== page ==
Aquascutum, the 160-year-old British clothing retailer which has dressed Winston Churchill and the Queen Mother, collapsed into administration today, jeopardising 250 jobs.
The business was bought by Jaeger's owner Harold Tillman and its chief executive Belinda Earl in 2009 but it continued to make "significant losses" despite their efforts to turn it around, according to administrators at FRP Advisory.
Joint administrator Geoff Rowley said he hoped there were parties interested in holding discussions over purchasing the business.
The administration move comes after Mr Tillman sold a majority stake yesterday in Jaeger, whose operations were tied in with those of Aquascutum.
Aquascutum operates three high street stores - at Westfield White City, Canary Wharf and Windsor - and has a further 16 concessions, including at Harrods. It runs its manufacturing base from a factory in Corby, Northamptonshire.
Mr Rowley said: "We are conscious of the value of the Aquascutum brand and its long-standing heritage and because of this are keen to enter into early discussions with interested parties open to purchasing the business as soon as possible."
Aquascutum also runs seven outlet stores and 11 concessions overseas.
The group's other concessions in the UK can be found in stores run by Austin Reed, Selfridges, House of Fraser, John Lewis and at Hoopers in Tunbridge Wells.
Aquascutum was founded in 1851 by tailor John Emary. It was named after the Latin for water shield after it developed the first waterproof wool.
In its early days it was best known for a style of trenchcoat worn during the First World War.
The business's clothes have been worn by Lady Thatcher, Humphrey Bogart and Cary Grant.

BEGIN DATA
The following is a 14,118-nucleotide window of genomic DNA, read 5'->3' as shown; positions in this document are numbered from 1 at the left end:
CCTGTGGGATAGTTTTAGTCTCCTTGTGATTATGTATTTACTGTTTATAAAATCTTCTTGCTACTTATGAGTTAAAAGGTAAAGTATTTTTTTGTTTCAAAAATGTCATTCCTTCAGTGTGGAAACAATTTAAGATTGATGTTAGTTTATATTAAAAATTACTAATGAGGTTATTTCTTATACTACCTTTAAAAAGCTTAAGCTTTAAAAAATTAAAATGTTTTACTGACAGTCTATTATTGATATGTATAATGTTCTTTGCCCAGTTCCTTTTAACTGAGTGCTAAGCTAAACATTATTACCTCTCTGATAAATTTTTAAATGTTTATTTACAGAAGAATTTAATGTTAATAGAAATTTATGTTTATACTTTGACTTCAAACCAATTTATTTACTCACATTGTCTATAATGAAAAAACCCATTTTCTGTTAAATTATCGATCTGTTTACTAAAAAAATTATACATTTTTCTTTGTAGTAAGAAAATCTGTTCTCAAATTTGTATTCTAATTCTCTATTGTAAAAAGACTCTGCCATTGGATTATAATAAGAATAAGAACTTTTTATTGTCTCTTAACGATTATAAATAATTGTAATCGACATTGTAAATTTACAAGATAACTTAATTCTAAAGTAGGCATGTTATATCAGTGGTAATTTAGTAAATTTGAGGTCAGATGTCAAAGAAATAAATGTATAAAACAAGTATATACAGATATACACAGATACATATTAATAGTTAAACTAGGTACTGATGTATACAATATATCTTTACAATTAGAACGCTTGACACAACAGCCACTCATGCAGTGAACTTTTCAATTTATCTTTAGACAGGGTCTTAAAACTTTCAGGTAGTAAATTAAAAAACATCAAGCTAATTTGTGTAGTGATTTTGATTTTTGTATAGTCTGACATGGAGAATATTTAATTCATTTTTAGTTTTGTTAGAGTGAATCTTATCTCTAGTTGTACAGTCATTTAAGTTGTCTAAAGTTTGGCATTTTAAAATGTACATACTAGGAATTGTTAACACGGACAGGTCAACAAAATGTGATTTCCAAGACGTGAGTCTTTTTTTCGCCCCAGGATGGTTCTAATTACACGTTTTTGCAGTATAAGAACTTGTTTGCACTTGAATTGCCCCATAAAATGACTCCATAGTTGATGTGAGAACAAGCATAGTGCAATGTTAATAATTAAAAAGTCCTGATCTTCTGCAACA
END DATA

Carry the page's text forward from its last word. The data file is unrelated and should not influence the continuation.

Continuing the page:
Mr Tillman and Ms Earl bought Aquascutum in 2009 from Japanese trading house Renown following a year in which it made losses of around £24 million.
Over the last three years, shareholders invested around £30 million in a turnaround plan.
A statement from Aquascutum said today: "The senior management team have worked tirelessly to develop and build the Aquascutum brand.
"The challenging conditions in the UK, however, have unfortunately meant that the team have been unable to successfully turn the business around which has ultimately resulted in its administration.
"The board hopes that under FRP Advisory, the business will be disposed of successfully."
Ms Earl stepped down from her job as chief executive of Jaeger and Aquascutum last month with health problems.
Mr Tillman yesterday sold a 90% stake in Jaeger and all its secured debt to Better Capital, a private equity firm owned by British venture capitalist Jon Moulton, for £19.5 million.
It is understood the sale was to protect Jaeger from any fall-out from the collapse of Aquascutum.
Mr Tillman made his fortune in the rag trade, starting his career in the 1960s with wholesaler Lincroft Kilgour, where he later rose to managing director before floating it on the London Stock Exchange.
The south Londoner later added to his fortune by buying and selling UK Yves Saint Laurent distributor Marchpole.